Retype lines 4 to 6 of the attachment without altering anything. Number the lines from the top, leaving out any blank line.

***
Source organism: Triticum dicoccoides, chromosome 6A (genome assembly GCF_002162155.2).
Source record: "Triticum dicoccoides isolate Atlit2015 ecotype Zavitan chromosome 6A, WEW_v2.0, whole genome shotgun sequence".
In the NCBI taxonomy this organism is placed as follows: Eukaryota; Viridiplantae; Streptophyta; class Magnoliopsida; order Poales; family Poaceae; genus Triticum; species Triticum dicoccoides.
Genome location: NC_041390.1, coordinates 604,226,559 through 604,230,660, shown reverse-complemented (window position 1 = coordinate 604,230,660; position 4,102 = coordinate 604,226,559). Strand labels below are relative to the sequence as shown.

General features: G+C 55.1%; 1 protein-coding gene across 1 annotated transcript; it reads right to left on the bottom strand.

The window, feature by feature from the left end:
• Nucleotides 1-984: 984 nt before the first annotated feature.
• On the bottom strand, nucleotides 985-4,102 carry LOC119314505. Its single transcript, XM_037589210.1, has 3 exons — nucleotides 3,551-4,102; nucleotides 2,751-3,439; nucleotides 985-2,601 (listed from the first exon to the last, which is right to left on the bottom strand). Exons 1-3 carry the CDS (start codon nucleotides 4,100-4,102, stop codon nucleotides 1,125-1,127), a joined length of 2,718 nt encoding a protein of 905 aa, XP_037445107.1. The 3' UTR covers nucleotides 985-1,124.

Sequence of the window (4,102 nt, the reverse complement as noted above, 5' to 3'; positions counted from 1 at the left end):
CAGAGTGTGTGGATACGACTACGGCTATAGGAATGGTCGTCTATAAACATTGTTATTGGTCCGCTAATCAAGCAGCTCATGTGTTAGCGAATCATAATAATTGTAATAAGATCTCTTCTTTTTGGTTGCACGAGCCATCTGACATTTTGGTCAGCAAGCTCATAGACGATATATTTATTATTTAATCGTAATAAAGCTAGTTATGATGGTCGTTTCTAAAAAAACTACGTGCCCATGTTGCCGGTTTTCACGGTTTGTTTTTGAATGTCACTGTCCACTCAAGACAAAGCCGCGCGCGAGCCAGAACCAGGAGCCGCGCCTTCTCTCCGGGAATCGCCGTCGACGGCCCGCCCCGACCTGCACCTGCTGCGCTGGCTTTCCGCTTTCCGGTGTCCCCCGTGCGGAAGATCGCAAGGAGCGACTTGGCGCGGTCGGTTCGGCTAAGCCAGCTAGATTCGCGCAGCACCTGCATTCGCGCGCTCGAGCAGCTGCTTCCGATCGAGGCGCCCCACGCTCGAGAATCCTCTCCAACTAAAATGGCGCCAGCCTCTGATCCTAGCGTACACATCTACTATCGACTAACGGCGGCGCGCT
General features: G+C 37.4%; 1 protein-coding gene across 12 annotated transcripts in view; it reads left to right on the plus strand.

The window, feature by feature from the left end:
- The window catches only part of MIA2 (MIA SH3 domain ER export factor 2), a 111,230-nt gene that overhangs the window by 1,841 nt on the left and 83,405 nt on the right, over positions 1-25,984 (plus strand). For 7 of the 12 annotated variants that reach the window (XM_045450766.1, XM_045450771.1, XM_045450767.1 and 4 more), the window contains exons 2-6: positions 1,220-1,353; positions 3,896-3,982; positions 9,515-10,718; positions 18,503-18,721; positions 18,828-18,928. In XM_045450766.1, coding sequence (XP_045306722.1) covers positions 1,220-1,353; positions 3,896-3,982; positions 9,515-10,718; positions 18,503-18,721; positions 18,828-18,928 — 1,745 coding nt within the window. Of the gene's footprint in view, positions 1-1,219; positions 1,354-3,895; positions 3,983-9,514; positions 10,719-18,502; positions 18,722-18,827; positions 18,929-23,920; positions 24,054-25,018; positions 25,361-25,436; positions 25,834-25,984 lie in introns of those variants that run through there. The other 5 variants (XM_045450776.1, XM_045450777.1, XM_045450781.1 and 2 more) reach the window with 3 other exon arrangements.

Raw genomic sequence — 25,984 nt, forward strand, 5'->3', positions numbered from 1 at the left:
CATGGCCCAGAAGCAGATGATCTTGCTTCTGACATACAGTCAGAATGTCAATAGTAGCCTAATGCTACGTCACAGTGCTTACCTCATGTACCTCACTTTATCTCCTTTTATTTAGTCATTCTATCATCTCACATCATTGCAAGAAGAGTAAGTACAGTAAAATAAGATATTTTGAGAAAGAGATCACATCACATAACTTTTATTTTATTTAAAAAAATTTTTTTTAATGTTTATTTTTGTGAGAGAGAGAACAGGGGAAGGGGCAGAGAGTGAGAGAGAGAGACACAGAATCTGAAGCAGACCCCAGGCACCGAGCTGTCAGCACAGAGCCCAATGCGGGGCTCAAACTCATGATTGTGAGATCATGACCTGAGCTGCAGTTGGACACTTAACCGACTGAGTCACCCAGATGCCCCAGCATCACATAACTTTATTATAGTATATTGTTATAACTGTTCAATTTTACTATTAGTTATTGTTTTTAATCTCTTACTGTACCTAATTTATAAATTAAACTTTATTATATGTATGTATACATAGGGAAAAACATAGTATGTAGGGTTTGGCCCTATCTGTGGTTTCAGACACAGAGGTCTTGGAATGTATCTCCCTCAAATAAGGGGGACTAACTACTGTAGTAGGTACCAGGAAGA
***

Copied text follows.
Genome location: NC_041390.1, coordinates 604,226,559 through 604,230,660, shown reverse-complemented (window position 1 = coordinate 604,230,660; position 4,102 = coordinate 604,226,559). Strand labels below are relative to the sequence as shown.

General features: G+C 55.1%; 1 protein-coding gene across 1 annotated transcript; it reads right to left on the bottom strand.

The window, feature by feature from the left end: